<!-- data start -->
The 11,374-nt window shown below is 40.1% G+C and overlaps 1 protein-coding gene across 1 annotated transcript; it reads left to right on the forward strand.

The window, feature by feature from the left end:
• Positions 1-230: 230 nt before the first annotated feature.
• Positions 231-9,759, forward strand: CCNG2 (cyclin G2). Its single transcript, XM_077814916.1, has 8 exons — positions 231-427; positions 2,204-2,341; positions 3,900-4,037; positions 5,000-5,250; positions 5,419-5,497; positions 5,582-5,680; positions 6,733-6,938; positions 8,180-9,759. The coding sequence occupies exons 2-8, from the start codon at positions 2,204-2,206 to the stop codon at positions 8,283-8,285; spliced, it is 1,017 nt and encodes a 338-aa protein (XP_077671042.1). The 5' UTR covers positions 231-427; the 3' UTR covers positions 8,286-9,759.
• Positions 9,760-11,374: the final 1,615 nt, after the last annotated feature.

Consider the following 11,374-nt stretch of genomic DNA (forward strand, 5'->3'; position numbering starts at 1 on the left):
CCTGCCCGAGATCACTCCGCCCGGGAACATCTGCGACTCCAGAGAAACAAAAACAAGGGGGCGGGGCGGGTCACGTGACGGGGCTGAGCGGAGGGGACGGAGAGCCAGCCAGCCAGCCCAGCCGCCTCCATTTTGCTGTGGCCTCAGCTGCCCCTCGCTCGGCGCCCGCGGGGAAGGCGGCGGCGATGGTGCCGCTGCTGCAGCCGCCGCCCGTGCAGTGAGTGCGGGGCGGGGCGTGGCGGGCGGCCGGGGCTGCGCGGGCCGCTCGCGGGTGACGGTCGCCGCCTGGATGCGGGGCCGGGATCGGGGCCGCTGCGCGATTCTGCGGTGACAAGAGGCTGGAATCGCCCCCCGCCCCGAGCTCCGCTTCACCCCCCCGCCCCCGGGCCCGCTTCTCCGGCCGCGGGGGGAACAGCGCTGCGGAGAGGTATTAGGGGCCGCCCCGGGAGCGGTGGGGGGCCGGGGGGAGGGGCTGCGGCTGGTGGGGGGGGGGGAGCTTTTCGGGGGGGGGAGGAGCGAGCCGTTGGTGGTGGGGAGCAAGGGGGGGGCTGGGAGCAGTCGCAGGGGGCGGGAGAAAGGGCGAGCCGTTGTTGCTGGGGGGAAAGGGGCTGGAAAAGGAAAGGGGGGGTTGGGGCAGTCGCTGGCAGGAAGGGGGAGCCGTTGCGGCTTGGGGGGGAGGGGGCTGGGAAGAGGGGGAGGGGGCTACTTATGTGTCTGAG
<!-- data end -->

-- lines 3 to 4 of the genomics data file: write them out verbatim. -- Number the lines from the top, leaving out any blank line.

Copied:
• Positions 1-230: 230 nt before the first annotated feature.
• Positions 231-9,759, forward strand: CCNG2 (cyclin G2). Its single transcript, XM_077814916.1, has 8 exons — positions 231-427; positions 2,204-2,341; positions 3,900-4,037; positions 5,000-5,250; positions 5,419-5,497; positions 5,582-5,680; positions 6,733-6,938; positions 8,180-9,759. The coding sequence occupies exons 2-8, from the start codon at positions 2,204-2,206 to the stop codon at positions 8,283-8,285; spliced, it is 1,017 nt and encodes a 338-aa protein (XP_077671042.1). The 5' UTR covers positions 231-427; the 3' UTR covers positions 8,286-9,759.